The Law of American Indians Posts

October 2018 Council Updates

During its meeting in New York City on October 18 and 19, the ALI Council reviewed drafts for seven Institute projects. Drafts or portions of drafts for six projects received Council approval, subject to the meeting discussion and to the usual prerogative to make nonsubstantive editorial improvements.

Texas Judge Rules Indian Child Welfare Act as Unconstitutional

The Indian Child Welfare Act was dealt a substantial blow on Friday, when a U.S. Federal Judge in the Northern District of Texas ruled the landmark legislation unconstitutional. According to the law, when a Native child is up for adoption, family members, other tribal members, and then other Native homes are to be prioritized for placement. Ample research shows that all children, Native and non-Native alike, have better outcomes when they are raised with family, extended family or in their community over state child welfare systems and foster homes. National child advocacy organizations have praised the act as a gold standard for child welfare. The act is often referred to by its acronym, ICWA.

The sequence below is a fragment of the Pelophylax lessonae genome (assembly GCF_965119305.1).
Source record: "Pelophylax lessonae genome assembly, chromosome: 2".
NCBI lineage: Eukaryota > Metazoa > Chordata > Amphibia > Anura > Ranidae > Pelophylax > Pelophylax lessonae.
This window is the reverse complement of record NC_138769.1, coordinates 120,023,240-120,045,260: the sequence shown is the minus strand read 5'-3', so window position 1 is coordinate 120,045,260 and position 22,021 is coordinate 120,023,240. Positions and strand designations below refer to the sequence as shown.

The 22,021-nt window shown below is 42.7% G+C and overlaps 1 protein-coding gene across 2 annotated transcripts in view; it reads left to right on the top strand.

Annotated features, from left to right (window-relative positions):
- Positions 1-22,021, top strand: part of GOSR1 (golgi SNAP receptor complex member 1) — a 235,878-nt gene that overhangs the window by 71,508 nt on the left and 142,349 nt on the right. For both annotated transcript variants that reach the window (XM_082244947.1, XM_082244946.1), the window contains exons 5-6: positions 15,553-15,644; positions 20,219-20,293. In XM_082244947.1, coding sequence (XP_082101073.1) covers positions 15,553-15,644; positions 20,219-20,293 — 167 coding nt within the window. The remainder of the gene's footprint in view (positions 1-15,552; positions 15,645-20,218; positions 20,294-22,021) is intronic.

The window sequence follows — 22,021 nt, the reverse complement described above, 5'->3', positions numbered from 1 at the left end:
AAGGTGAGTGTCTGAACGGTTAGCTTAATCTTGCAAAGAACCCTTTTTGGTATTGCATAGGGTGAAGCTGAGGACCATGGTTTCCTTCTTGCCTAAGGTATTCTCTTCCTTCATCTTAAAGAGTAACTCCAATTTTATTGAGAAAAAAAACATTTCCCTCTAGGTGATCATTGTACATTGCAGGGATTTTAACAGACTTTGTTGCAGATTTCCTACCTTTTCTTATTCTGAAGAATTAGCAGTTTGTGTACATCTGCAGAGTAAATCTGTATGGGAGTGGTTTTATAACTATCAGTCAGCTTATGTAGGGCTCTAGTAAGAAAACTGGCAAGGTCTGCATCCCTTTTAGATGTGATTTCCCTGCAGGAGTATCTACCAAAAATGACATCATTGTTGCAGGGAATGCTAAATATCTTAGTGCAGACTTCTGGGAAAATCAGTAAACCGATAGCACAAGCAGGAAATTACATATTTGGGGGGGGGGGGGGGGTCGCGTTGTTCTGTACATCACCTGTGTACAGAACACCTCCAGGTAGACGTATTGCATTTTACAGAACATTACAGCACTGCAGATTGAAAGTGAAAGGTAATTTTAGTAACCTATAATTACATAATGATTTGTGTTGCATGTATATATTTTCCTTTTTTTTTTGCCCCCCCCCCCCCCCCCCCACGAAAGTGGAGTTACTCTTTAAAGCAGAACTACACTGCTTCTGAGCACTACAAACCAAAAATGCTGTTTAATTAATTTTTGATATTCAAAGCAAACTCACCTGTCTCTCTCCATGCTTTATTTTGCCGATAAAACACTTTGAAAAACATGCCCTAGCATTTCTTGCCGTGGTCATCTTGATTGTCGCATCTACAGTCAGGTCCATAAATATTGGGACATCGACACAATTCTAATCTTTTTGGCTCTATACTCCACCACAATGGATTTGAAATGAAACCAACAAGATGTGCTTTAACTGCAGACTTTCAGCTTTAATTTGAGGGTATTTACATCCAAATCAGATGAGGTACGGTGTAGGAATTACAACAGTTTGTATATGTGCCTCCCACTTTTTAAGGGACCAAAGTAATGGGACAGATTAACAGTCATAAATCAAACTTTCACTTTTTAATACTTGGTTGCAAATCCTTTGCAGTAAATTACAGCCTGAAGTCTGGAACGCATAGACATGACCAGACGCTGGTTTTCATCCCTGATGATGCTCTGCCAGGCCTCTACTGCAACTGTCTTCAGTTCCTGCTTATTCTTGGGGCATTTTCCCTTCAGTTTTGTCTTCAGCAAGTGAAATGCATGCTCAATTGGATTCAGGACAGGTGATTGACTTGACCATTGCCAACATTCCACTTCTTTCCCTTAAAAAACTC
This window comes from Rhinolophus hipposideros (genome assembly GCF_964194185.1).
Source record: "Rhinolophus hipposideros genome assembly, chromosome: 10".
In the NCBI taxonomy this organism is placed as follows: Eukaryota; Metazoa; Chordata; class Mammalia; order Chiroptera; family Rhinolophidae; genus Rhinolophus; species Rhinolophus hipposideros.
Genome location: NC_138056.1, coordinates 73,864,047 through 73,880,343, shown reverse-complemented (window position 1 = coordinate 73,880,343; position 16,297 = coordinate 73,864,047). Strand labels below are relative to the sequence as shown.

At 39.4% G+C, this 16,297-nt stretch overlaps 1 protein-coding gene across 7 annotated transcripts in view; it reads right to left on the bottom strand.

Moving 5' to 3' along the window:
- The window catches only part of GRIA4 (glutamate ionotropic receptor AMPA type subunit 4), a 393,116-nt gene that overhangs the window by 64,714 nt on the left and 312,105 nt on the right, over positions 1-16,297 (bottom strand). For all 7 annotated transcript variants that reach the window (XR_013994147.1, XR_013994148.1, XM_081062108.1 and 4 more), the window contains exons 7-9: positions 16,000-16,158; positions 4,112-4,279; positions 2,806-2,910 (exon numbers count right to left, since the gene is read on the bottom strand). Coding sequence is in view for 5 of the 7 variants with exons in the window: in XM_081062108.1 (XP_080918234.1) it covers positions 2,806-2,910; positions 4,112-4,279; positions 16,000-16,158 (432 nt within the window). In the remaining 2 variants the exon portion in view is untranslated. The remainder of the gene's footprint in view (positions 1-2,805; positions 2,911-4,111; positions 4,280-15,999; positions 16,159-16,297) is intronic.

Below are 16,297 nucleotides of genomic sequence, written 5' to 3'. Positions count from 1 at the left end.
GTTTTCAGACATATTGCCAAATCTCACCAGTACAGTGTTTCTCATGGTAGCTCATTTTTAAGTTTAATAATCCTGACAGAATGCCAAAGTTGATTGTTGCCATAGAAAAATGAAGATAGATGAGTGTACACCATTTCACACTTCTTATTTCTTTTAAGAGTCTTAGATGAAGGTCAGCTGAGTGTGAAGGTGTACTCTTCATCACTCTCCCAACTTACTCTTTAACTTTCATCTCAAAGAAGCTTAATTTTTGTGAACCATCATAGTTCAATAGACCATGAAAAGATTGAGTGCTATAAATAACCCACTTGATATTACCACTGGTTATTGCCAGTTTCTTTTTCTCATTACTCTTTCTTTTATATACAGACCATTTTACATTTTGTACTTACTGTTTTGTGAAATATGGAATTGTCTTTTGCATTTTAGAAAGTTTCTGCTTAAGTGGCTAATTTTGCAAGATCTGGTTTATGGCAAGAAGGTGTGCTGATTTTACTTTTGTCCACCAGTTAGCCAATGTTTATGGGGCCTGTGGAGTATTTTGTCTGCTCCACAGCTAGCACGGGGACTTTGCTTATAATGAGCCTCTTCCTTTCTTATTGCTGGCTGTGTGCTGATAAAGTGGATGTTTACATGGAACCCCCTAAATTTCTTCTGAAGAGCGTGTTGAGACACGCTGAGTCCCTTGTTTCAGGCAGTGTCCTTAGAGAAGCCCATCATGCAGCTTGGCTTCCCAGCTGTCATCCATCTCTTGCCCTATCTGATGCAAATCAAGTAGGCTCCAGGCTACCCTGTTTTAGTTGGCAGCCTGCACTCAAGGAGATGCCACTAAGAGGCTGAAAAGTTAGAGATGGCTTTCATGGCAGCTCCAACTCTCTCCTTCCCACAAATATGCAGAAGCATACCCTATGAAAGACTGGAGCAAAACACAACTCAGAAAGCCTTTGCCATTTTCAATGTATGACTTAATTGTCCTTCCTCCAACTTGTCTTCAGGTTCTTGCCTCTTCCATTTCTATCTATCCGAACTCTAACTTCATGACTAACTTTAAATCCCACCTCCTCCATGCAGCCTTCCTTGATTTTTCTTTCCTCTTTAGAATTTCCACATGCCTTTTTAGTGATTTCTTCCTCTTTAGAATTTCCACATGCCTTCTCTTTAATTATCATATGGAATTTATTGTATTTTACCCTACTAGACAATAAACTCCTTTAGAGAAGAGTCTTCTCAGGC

American Indian Law and Policy: 10 Things You Need to Know

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All three branches of the federal government had a busy spring. The U.S. Supreme Court just completed its 2017 term in June with a full-strength bench after spending much of the previous term with only eight justices after the death of Justice Antonin Scalia in February 2016. The vacancy during the 2016 term was prolonged when the Senate refused to consider President Obama’s nominee to replace Justice Scalia before the 2016 elections.